An extraordinary set of medieval gold coins has been acquired by the numismatic collection at the Princeton University Library. Curator Alan Stahl published this note on November
17, 2017. -Editor
Venice, Andrea Dandolo, 1343-1354, gold ducat
The Princeton University Library Numismatic Collection has just received by bequest the Benjamin R. Bell Collection of Ducats. Bell, who worked as a coin dealer and died at a young age earlier
this year, was a collector and scholar of the medieval ducats of Venice and their manifold imitations.
The collection of 190 gold coins is particularly rich in the ducats attributed to Italian, Greek, and Turkish minters and later examples struck on the Indian sub-continent; it also includes many
examples of significantly lower weight and fineness than Venetian ducats, which Bell argued to be minted to fit into the Byzantine monetary system. Bell chose to leave his collection to Princeton
because of the presence there of a substantial number of coins of these types, which have already served as the basis of research by students and faculty.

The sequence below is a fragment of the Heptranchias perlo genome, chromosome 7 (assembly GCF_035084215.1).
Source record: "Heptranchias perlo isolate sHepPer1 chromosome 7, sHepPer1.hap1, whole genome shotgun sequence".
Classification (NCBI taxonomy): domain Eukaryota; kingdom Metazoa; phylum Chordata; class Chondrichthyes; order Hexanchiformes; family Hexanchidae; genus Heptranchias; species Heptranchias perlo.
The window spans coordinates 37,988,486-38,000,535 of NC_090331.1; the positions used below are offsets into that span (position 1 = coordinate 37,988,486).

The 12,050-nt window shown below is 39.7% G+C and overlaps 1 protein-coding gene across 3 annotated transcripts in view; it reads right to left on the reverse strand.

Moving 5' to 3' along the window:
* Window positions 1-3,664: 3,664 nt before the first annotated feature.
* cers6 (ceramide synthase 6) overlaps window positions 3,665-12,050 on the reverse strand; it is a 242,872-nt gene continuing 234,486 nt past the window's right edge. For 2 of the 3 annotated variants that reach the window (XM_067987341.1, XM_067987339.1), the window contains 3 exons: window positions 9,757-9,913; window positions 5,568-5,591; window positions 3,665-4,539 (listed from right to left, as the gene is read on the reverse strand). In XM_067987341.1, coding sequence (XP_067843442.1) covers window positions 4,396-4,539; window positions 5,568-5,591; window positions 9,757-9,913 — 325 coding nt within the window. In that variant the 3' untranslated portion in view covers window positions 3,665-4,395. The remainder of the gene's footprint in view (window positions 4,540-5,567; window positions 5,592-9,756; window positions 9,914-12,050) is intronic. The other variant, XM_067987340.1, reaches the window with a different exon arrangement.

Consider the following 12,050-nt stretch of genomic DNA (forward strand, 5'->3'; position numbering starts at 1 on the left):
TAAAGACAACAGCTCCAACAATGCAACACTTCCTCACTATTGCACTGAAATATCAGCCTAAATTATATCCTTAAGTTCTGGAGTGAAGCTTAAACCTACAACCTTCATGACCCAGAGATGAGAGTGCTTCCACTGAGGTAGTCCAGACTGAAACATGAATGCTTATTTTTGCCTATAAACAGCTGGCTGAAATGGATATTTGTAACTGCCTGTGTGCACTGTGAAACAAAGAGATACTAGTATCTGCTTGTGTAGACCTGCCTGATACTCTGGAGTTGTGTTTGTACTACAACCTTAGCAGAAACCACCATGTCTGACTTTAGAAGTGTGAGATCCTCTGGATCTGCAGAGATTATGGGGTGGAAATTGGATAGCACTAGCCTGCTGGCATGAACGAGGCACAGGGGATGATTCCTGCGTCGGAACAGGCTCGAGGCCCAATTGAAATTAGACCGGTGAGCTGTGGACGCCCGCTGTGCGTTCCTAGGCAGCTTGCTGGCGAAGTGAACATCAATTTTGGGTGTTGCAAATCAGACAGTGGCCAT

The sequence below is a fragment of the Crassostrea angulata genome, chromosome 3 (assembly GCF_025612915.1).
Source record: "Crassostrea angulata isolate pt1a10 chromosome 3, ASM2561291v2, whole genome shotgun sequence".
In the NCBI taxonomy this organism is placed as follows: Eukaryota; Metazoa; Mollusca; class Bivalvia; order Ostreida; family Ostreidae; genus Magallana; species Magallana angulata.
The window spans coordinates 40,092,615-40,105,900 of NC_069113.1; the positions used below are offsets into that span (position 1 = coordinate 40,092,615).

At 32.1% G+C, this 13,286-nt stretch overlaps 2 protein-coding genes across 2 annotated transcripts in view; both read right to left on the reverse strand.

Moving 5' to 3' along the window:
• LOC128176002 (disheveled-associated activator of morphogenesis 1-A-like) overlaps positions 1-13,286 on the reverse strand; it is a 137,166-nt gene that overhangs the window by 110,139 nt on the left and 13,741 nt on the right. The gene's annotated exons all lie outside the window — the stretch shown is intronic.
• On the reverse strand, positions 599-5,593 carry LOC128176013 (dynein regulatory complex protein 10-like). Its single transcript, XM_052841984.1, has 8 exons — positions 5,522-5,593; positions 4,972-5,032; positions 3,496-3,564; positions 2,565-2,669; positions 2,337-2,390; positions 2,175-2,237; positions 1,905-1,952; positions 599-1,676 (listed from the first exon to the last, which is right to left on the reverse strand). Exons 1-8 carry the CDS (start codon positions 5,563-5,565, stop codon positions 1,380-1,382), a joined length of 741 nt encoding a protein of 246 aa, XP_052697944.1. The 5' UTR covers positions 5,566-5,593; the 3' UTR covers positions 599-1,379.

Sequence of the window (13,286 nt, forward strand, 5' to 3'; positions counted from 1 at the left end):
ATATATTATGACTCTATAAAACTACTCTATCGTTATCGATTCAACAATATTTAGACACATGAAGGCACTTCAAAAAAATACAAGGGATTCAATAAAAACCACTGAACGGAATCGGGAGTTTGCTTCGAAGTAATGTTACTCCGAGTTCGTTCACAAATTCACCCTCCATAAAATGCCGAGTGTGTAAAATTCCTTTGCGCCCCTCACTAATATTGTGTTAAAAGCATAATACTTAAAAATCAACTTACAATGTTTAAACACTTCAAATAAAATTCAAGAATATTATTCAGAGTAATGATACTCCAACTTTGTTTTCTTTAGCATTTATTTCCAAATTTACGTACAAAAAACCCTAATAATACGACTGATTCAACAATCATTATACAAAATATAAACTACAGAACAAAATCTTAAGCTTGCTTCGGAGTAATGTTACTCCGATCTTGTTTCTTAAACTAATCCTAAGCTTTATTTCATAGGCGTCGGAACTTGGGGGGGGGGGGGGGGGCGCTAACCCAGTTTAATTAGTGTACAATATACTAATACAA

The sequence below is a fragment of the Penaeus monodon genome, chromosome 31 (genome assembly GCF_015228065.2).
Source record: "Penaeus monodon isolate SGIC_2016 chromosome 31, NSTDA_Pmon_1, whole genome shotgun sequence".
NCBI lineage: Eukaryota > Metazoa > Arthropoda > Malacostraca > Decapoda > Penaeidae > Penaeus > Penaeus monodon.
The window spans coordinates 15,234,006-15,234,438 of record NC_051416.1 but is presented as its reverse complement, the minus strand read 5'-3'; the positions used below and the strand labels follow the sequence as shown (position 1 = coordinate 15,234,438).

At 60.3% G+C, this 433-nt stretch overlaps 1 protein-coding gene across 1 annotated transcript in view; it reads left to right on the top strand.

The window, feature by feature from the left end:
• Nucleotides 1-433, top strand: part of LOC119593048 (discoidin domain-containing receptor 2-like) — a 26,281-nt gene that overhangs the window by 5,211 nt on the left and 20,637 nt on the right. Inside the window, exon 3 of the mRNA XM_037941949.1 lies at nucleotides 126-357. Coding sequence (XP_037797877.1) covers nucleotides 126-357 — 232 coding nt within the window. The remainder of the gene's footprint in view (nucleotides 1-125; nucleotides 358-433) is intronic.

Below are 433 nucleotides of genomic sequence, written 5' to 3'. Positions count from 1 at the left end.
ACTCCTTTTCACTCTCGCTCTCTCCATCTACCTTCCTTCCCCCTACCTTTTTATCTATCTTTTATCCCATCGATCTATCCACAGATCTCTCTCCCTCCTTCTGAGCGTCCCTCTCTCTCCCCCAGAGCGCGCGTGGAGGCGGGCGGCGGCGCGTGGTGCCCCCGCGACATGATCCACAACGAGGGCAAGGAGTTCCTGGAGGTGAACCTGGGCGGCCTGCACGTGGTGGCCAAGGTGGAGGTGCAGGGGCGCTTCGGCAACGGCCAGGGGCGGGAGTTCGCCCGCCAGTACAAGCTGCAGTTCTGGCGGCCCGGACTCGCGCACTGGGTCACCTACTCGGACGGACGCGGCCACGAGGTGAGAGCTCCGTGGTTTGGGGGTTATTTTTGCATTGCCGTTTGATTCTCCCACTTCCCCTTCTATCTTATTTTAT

Imitation of ducat of Andrea Dandolo, attributed to Turkish minters of Asia Minor
The Venetian ducat established itself in the course of the fourteenth century as the dominant coin of Mediterranean trade, eclipsing in importance Islamic and Byzantine denominations. Some
Mediterranean mints identified their rulers on ducat issues copied after those of Venice, but others retained the name of Venetian doges, with only subtle changes in style and inscriptions that allow
modern scholars to distinguish them from authentic issues. It is through the careful comparison of the dies and punches used to produce surviving specimens that attributions can be made to the actual
issuers. The research potential of the Bell collection is greatly enhanced by accompanying information on the provenance of individual pieces, as well as scientific analyses of their chemical
The large collection of imitation ducats acquired by Princeton as part of the Latin Orient Collection in 2007 with the support of the Stanley J. Seeger Hellenic Fund has already served as the
basis of the research of Sarah Kampbell, who received her Ph.D. in History in 2013. With the Bell Collection added to its existing holdings, Princeton now has by far the largest public collection of
the series, which is increasingly understood to have played an important role in the commerce of the eastern Mediterranean and the Near East in the medieval and early modern periods.
Filippo Maria Visconti, 1421-36, gold ducat minted in Chios
To read the complete article, see:
PUL receives Bell Collection of Ducats--an extraordinary
set of medieval gold coins (https://library.princeton.edu/news/rare-books/2017-11-17/pul-receives-bell-collection-ducats-extraordinary-set-medieval-gold-coins)
Wayne Homren, Editor
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